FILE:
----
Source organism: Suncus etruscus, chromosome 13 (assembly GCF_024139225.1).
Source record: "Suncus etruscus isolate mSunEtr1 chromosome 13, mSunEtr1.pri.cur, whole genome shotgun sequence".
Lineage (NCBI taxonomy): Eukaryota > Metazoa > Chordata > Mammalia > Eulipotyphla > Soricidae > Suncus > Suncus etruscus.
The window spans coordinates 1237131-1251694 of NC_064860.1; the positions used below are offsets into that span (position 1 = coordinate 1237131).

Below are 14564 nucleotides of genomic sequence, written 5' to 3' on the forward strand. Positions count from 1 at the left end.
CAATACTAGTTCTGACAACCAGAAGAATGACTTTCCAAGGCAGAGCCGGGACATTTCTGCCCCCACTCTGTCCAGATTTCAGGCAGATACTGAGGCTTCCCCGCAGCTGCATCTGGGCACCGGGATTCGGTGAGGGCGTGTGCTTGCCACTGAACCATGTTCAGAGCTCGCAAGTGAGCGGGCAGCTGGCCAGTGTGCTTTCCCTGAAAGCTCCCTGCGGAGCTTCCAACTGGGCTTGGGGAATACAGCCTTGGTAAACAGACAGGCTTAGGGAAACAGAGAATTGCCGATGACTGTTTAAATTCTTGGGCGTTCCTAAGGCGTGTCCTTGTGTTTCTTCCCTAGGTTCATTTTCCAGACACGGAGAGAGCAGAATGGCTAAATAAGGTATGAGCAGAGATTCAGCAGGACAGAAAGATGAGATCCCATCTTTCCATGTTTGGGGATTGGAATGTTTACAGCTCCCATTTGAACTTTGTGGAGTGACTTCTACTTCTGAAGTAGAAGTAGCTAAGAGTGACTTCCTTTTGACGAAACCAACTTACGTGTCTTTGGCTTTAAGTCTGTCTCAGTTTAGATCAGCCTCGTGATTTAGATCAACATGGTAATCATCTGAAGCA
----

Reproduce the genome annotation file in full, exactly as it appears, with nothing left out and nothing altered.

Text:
Source organism: Suncus etruscus, chromosome 13 (assembly GCF_024139225.1).
Source record: "Suncus etruscus isolate mSunEtr1 chromosome 13, mSunEtr1.pri.cur, whole genome shotgun sequence".
Lineage (NCBI taxonomy): Eukaryota > Metazoa > Chordata > Mammalia > Eulipotyphla > Soricidae > Suncus > Suncus etruscus.
The window spans coordinates 1237131-1251694 of NC_064860.1; the positions used below are offsets into that span (position 1 = coordinate 1237131).

Below are 14564 nucleotides of genomic sequence, written 5' to 3' on the forward strand. Positions count from 1 at the left end.
CAATACTAGTTCTGACAACCAGAAGAATGACTTTCCAAGGCAGAGCCGGGACATTTCTGCCCCCACTCTGTCCAGATTTCAGGCAGATACTGAGGCTTCCCCGCAGCTGCATCTGGGCACCGGGATTCGGTGAGGGCGTGTGCTTGCCACTGAACCATGTTCAGAGCTCGCAAGTGAGCGGGCAGCTGGCCAGTGTGCTTTCCCTGAAAGCTCCCTGCGGAGCTTCCAACTGGGCTTGGGGAATACAGCCTTGGTAAACAGACAGGCTTAGGGAAACAGAGAATTGCCGATGACTGTTTAAATTCTTGGGCGTTCCTAAGGCGTGTCCTTGTGTTTCTTCCCTAGGTTCATTTTCCAGACACGGAGAGAGCAGAATGGCTAAATAAGGTATGAGCAGAGATTCAGCAGGACAGAAAGATGAGATCCCATCTTTCCATGTTTGGGGATTGGAATGTTTACAGCTCCCATTTGAACTTTGTGGAGTGACTTCTACTTCTGAAGTAGAAGTAGCTAAGAGTGACTTCCTTTTGACGAAACCAACTTACGTGTCTTTGGCTTTAAGTCTGTCTCAGTTTAGATCAGCCTCGTGATTTAGATCAACATGGTAATCATCTGAAGCA